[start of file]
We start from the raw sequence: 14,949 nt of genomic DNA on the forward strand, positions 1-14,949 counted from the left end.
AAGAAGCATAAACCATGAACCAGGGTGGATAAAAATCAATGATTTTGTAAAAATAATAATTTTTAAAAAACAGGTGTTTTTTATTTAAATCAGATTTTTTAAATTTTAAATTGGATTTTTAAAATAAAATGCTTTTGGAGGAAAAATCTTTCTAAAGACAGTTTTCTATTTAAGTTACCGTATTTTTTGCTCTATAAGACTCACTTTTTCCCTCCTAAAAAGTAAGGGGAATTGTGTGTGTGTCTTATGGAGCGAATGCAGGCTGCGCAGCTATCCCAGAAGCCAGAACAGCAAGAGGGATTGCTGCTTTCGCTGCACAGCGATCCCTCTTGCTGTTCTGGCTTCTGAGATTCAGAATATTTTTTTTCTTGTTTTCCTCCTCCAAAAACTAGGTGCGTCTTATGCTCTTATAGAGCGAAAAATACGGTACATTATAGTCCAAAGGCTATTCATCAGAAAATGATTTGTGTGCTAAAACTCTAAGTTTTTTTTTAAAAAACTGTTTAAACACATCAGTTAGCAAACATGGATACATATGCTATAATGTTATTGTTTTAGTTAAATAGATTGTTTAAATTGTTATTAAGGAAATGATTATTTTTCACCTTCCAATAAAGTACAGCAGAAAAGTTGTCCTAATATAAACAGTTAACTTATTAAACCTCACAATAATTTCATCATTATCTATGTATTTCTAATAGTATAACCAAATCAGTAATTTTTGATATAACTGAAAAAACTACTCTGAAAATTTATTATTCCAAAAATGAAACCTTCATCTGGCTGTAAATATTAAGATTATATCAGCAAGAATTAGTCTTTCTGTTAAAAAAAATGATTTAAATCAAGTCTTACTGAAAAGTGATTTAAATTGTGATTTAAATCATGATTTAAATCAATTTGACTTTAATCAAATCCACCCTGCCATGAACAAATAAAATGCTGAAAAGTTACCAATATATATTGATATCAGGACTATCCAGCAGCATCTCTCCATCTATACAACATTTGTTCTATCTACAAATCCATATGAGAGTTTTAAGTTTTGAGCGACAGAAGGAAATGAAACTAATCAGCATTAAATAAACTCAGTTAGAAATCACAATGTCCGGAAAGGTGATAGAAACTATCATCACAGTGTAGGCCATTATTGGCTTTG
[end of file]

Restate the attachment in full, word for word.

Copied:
We start from the raw sequence: 14,949 nt of genomic DNA on the forward strand, positions 1-14,949 counted from the left end.
AAGAAGCATAAACCATGAACCAGGGTGGATAAAAATCAATGATTTTGTAAAAATAATAATTTTTAAAAAACAGGTGTTTTTTATTTAAATCAGATTTTTTAAATTTTAAATTGGATTTTTAAAATAAAATGCTTTTGGAGGAAAAATCTTTCTAAAGACAGTTTTCTATTTAAGTTACCGTATTTTTTGCTCTATAAGACTCACTTTTTCCCTCCTAAAAAGTAAGGGGAATTGTGTGTGTGTCTTATGGAGCGAATGCAGGCTGCGCAGCTATCCCAGAAGCCAGAACAGCAAGAGGGATTGCTGCTTTCGCTGCACAGCGATCCCTCTTGCTGTTCTGGCTTCTGAGATTCAGAATATTTTTTTTCTTGTTTTCCTCCTCCAAAAACTAGGTGCGTCTTATGCTCTTATAGAGCGAAAAATACGGTACATTATAGTCCAAAGGCTATTCATCAGAAAATGATTTGTGTGCTAAAACTCTAAGTTTTTTTTTAAAAAACTGTTTAAACACATCAGTTAGCAAACATGGATACATATGCTATAATGTTATTGTTTTAGTTAAATAGATTGTTTAAATTGTTATTAAGGAAATGATTATTTTTCACCTTCCAATAAAGTACAGCAGAAAAGTTGTCCTAATATAAACAGTTAACTTATTAAACCTCACAATAATTTCATCATTATCTATGTATTTCTAATAGTATAACCAAATCAGTAATTTTTGATATAACTGAAAAAACTACTCTGAAAATTTATTATTCCAAAAATGAAACCTTCATCTGGCTGTAAATATTAAGATTATATCAGCAAGAATTAGTCTTTCTGTTAAAAAAAATGATTTAAATCAAGTCTTACTGAAAAGTGATTTAAATTGTGATTTAAATCATGATTTAAATCAATTTGACTTTAATCAAATCCACCCTGCCATGAACAAATAAAATGCTGAAAAGTTACCAATATATATTGATATCAGGACTATCCAGCAGCATCTCTCCATCTATACAACATTTGTTCTATCTACAAATCCATATGAGAGTTTTAAGTTTTGAGCGACAGAAGGAAATGAAACTAATCAGCATTAAATAAACTCAGTTAGAAATCACAATGTCCGGAAAGGTGATAGAAACTATCATCACAGTGTAGGCCATTATTGGCTTTG